Why Can’t UTSA Recruit Offensive Linemen?

I started thinking of this post after Braden Lyons committed to FAU after appearing a UTSA lock, started drafting it after Elmendorff jumped ship back to UTEP, then found the motivation to finish it after Aaron Sowell skipped out on his UTSA visit to commit to SHSU. Also I was evidently beaten to the punch by Shafer by about two minutes, so read that right below as well.

It’s hard to deny that UTSA has been inherently awful at recruiting and retaining offensive line talent. Let’s take a little trip down memory lane:


2011: Robert Chapman left the team to walk on at TAMU, didn’t make it there. Ended up quitting football all together.

2011: Zach Crawford decommits from UTSA in favor of Texas State where he would see playing time as a freshman.

2012: Drew Phillips quits the team mysteriously. He started in 2011 and was anticipated to do so again in 2012.

2012: Mason Russell never shows up to camp. Speculated to have not qualified.

2012: Armando Alvarez fails to qualify, enrolls at Tarleton State.

2013: UTSA misses out on local talent Sterling Korona who committed to Duke.

2013: Braden Lyons briefly commits to UTSA, only to visit FAU the next weekend and give them a verbal commitment.

2013: UTSA swoops in to steal Derek Elmendorff from UTEP following their coaching change, only to have him flip back to UTEP a few weeks later.

2013: UTSA reaches out to Aaron Sowell with a scholarship offer and official visit. Sowell doesn’t show up for his visit and later commits to FCS SHSU.


So there’s eight guys that should have been or stayed Roadrunners in the last three years that chose to take other routes in life. The Roadrunners only three-star offensive lineman so far was Patrick Hoog who transferred home from Oklahoma State to be closer to his family. Following Hoog’s graduation, the Roadrunners don’t have a single three-star player on the offensive line. When you compare it to UTSA’s impressive recruiting successes at other positions it’s quite mind-boggling how one specific position can give the program such a hard time.

How can the program excel in recruiting so many positions (QB, DB, LB) and fail so awfully at just one? The answer is hard to find. Here are a couple theories that probably all have some type of minor contribution to the end problem.

  • Coach Marshall seems to be relatively hands-off when it comes to recruiting. You know, I could be totally wrong on this since UTSA recruiting has been minimally covered before this year, but I have very, very rarely seen reports of Coach Marshall making in-house visits or traveling around to high schools to meet with coaches and meet kids. And hell, I don’t blame him. The dude has over four decades of coaching experience. He knows this is the worst part of the job. His seniority should opt him out of such grunt duty. And hell, Marshall is here to coach technique. That is what makes him an excellent coach and has provided him with a seemingly never-ending income of job offers throughout his career.  The downside to Marshall being a lax recruiter is that he might not be establishing the personal connection that some recruits expect and are receiving from other coaching staffs. When a recruit is stuck between several schools, the relationship with his potential position coach is usually one of the more important factors.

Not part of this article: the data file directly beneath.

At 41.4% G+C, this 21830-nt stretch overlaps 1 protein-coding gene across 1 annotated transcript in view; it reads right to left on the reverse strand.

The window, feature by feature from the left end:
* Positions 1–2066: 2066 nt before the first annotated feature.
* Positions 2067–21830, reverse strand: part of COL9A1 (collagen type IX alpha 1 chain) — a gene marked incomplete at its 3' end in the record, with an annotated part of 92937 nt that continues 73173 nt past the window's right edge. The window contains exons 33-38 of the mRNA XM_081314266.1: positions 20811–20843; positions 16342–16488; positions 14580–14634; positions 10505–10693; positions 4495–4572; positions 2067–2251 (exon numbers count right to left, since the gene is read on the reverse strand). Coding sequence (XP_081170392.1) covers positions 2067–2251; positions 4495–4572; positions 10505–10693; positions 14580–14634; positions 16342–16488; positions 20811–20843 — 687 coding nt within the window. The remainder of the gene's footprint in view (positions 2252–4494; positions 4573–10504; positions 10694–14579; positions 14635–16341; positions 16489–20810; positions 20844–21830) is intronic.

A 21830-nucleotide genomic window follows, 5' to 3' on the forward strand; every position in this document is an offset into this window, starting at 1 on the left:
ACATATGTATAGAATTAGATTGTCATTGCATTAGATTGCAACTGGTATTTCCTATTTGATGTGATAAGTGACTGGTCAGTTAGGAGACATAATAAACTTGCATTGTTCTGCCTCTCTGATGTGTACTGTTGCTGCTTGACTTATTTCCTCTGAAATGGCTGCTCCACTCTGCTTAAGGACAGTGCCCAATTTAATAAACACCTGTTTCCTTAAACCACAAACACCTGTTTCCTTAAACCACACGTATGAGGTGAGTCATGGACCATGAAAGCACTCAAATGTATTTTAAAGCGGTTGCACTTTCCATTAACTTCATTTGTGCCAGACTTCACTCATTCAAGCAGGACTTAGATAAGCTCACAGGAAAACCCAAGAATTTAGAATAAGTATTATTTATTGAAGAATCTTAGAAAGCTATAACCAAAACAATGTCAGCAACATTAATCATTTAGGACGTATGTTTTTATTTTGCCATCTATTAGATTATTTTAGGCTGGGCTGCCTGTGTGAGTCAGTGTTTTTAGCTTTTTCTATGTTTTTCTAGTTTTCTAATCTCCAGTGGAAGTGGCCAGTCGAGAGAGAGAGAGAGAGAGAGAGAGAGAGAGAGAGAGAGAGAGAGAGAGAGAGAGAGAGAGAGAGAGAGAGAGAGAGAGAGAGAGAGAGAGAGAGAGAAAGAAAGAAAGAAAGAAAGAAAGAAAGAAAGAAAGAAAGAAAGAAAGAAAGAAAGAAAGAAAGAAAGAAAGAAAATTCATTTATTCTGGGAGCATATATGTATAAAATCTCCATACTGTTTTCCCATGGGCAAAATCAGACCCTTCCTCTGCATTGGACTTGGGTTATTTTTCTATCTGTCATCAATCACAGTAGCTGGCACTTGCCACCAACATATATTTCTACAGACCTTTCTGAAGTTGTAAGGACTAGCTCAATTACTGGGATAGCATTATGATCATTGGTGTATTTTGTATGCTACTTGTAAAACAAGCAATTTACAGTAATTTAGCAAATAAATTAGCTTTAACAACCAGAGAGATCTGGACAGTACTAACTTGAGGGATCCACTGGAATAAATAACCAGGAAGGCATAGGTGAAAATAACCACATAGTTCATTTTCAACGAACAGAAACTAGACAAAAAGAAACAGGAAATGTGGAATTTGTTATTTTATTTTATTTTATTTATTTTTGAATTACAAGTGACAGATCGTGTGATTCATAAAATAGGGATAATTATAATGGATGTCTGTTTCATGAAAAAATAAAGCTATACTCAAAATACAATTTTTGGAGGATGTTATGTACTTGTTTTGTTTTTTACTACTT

• Age. Most position coaches in college football are younger dudes and that is something that a ton of recruits enjoy. The kids connect with them easier and are less intimidated. Remember that most 18 year olds are brats.
  • Toughness. Marshall must be pretty damn demanding to draw so much out of undersized, unrecruited athletes. Marshall is a nice, charming fellow off the field but I imagine him being a hard ass on the gridiron. This approach has helped push tough kids like Nate Leonard and Josh Walker to their potential, but lesser men may fold and retreat when facing a stern challenge.

Again, the worst thing about this whole dilemma is that Coach Marshall is a terrific coach. If he wasn’t it would probably be pretty easy for Coker to go out and get a great line coach that could bring in better talent than what UTSA has been employing thus far. The problem is that Marshall is too good to let go, as his unit performs fairly admirably in-game.  As we enter another season with UTSA fans praying for the health of a depth-less offensive line, answers look far from sight.

About jared

A UTSA alumnus that has been cast away to Austin, Jared enjoys live music and a craft beer. He thinks four verts is the best play in football but loves a QB sneak on fourth and inches. Twitter